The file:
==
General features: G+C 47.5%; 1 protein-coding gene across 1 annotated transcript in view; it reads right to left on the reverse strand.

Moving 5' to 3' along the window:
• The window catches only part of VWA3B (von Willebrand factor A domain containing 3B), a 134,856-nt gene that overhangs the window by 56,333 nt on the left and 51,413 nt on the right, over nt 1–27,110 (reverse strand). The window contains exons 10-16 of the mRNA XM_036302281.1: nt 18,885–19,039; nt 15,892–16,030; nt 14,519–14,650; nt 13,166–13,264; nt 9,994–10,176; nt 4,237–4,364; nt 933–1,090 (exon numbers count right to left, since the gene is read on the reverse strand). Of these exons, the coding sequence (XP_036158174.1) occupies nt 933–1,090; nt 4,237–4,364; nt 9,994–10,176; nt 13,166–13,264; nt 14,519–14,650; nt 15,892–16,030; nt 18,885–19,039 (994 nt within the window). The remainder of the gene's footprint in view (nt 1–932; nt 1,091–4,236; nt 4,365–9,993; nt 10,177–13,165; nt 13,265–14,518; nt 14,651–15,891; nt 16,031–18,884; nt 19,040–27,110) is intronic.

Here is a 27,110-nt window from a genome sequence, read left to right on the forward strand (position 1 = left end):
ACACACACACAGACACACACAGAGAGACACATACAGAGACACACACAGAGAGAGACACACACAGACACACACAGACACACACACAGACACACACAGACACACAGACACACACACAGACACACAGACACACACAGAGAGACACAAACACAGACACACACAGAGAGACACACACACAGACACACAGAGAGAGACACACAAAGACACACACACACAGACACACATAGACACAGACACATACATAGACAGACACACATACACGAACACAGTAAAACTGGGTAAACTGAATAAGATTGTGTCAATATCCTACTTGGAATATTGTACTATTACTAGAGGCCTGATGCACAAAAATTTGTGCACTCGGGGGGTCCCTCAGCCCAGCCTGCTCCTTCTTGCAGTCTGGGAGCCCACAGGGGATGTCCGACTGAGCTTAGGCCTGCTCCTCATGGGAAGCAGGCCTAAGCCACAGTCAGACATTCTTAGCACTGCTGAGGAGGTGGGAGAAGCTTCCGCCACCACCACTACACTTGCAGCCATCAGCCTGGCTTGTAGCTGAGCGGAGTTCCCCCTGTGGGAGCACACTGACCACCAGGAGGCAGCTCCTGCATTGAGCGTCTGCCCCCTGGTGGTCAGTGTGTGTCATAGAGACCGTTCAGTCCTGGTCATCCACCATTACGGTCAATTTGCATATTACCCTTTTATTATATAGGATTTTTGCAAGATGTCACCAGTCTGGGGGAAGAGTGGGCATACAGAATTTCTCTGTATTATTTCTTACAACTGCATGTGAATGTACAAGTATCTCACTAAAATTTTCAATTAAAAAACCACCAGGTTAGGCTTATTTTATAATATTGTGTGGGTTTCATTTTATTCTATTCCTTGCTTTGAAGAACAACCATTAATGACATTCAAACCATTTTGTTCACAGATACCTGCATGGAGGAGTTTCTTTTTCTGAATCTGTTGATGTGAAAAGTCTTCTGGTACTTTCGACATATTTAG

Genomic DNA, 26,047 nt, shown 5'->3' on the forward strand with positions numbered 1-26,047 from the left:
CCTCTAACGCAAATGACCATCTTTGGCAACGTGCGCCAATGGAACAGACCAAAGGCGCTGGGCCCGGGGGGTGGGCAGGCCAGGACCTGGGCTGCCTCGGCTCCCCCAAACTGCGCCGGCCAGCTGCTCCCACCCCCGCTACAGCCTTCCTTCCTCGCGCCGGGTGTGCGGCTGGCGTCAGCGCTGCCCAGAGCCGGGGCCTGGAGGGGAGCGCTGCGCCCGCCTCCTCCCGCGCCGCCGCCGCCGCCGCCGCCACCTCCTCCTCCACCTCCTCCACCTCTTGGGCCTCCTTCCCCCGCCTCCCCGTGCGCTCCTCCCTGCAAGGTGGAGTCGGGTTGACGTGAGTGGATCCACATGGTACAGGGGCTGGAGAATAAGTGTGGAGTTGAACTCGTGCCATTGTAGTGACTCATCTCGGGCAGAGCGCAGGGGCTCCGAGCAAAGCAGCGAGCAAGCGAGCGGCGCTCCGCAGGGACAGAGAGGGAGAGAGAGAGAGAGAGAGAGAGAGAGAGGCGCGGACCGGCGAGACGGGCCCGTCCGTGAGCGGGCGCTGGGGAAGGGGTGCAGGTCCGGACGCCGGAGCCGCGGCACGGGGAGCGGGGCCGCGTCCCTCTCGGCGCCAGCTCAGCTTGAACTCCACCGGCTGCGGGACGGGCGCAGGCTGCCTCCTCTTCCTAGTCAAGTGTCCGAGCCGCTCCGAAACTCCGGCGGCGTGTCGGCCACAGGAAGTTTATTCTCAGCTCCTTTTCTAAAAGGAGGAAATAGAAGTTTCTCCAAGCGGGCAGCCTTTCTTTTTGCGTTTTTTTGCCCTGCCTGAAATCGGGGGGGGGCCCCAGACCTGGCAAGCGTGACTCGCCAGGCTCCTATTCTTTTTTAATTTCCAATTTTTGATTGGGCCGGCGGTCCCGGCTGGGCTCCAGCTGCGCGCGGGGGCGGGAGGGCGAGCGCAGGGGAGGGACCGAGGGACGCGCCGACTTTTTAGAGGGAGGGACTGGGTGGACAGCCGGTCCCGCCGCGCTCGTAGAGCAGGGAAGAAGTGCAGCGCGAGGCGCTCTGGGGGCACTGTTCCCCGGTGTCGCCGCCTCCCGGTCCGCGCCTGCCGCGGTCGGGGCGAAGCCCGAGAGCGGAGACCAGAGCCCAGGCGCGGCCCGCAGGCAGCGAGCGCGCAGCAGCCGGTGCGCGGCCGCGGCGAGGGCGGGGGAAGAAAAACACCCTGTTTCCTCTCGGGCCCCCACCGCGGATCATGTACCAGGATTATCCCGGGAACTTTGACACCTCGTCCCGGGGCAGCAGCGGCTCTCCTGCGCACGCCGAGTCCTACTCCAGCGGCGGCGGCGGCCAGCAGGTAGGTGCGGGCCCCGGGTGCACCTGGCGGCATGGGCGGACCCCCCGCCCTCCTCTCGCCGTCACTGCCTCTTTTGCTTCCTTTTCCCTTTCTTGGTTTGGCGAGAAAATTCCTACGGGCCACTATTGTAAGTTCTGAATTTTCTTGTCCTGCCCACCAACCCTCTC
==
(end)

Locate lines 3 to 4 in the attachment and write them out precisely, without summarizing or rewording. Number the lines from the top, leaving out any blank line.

• The window catches only part of VWA3B (von Willebrand factor A domain containing 3B), a 134,856-nt gene that overhangs the window by 56,333 nt on the left and 51,413 nt on the right, over nt 1–27,110 (reverse strand). The window contains exons 10-16 of the mRNA XM_036302281.1: nt 18,885–19,039; nt 15,892–16,030; nt 14,519–14,650; nt 13,166–13,264; nt 9,994–10,176; nt 4,237–4,364; nt 933–1,090 (exon numbers count right to left, since the gene is read on the reverse strand). Of these exons, the coding sequence (XP_036158174.1) occupies nt 933–1,090; nt 4,237–4,364; nt 9,994–10,176; nt 13,166–13,264; nt 14,519–14,650; nt 15,892–16,030; nt 18,885–19,039 (994 nt within the window). The remainder of the gene's footprint in view (nt 1–932; nt 1,091–4,236; nt 4,365–9,993; nt 10,177–13,165; nt 13,265–14,518; nt 14,651–15,891; nt 16,031–18,884; nt 19,040–27,110) is intronic.

Here is a 27,110-nt window from a genome sequence, read left to right on the forward strand (position 1 = left end):